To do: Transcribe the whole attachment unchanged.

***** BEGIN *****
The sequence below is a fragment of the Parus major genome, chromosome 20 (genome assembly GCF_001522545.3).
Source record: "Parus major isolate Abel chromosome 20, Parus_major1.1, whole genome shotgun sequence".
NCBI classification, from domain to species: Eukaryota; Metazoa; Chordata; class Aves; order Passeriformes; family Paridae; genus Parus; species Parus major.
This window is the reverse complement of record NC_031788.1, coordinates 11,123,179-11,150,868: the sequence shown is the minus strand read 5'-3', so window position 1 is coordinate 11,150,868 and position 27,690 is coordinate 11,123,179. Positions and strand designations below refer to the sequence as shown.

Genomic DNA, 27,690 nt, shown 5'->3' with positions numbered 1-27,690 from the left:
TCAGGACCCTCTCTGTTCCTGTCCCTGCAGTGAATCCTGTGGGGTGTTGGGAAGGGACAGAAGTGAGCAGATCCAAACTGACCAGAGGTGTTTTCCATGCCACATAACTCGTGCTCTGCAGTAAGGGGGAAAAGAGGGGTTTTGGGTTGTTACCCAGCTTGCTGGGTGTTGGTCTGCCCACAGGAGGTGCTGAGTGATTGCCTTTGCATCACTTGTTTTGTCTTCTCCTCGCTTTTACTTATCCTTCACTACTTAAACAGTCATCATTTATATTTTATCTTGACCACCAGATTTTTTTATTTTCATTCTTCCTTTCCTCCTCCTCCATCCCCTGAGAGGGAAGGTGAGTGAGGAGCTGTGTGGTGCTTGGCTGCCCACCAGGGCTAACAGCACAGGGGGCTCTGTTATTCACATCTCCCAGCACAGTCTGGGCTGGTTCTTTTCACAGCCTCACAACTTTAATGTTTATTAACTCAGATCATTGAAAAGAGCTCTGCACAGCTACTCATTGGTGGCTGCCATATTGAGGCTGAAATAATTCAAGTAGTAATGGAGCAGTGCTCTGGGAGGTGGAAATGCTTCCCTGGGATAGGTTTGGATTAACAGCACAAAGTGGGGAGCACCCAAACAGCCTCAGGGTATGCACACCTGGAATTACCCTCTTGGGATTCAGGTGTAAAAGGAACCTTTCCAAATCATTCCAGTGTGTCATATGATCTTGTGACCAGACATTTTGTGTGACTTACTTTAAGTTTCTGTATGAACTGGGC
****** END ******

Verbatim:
The sequence below is a fragment of the Parus major genome, chromosome 20 (genome assembly GCF_001522545.3).
Source record: "Parus major isolate Abel chromosome 20, Parus_major1.1, whole genome shotgun sequence".
NCBI classification, from domain to species: Eukaryota; Metazoa; Chordata; class Aves; order Passeriformes; family Paridae; genus Parus; species Parus major.
This window is the reverse complement of record NC_031788.1, coordinates 11,123,179-11,150,868: the sequence shown is the minus strand read 5'-3', so window position 1 is coordinate 11,150,868 and position 27,690 is coordinate 11,123,179. Positions and strand designations below refer to the sequence as shown.

Genomic DNA, 27,690 nt, shown 5'->3' with positions numbered 1-27,690 from the left:
TCAGGACCCTCTCTGTTCCTGTCCCTGCAGTGAATCCTGTGGGGTGTTGGGAAGGGACAGAAGTGAGCAGATCCAAACTGACCAGAGGTGTTTTCCATGCCACATAACTCGTGCTCTGCAGTAAGGGGGAAAAGAGGGGTTTTGGGTTGTTACCCAGCTTGCTGGGTGTTGGTCTGCCCACAGGAGGTGCTGAGTGATTGCCTTTGCATCACTTGTTTTGTCTTCTCCTCGCTTTTACTTATCCTTCACTACTTAAACAGTCATCATTTATATTTTATCTTGACCACCAGATTTTTTTATTTTCATTCTTCCTTTCCTCCTCCTCCATCCCCTGAGAGGGAAGGTGAGTGAGGAGCTGTGTGGTGCTTGGCTGCCCACCAGGGCTAACAGCACAGGGGGCTCTGTTATTCACATCTCCCAGCACAGTCTGGGCTGGTTCTTTTCACAGCCTCACAACTTTAATGTTTATTAACTCAGATCATTGAAAAGAGCTCTGCACAGCTACTCATTGGTGGCTGCCATATTGAGGCTGAAATAATTCAAGTAGTAATGGAGCAGTGCTCTGGGAGGTGGAAATGCTTCCCTGGGATAGGTTTGGATTAACAGCACAAAGTGGGGAGCACCCAAACAGCCTCAGGGTATGCACACCTGGAATTACCCTCTTGGGATTCAGGTGTAAAAGGAACCTTTCCAAATCATTCCAGTGTGTCATATGATCTTGTGACCAGACATTTTGTGTGACTTACTTTAAGTTTCTGTATGAACTGGGC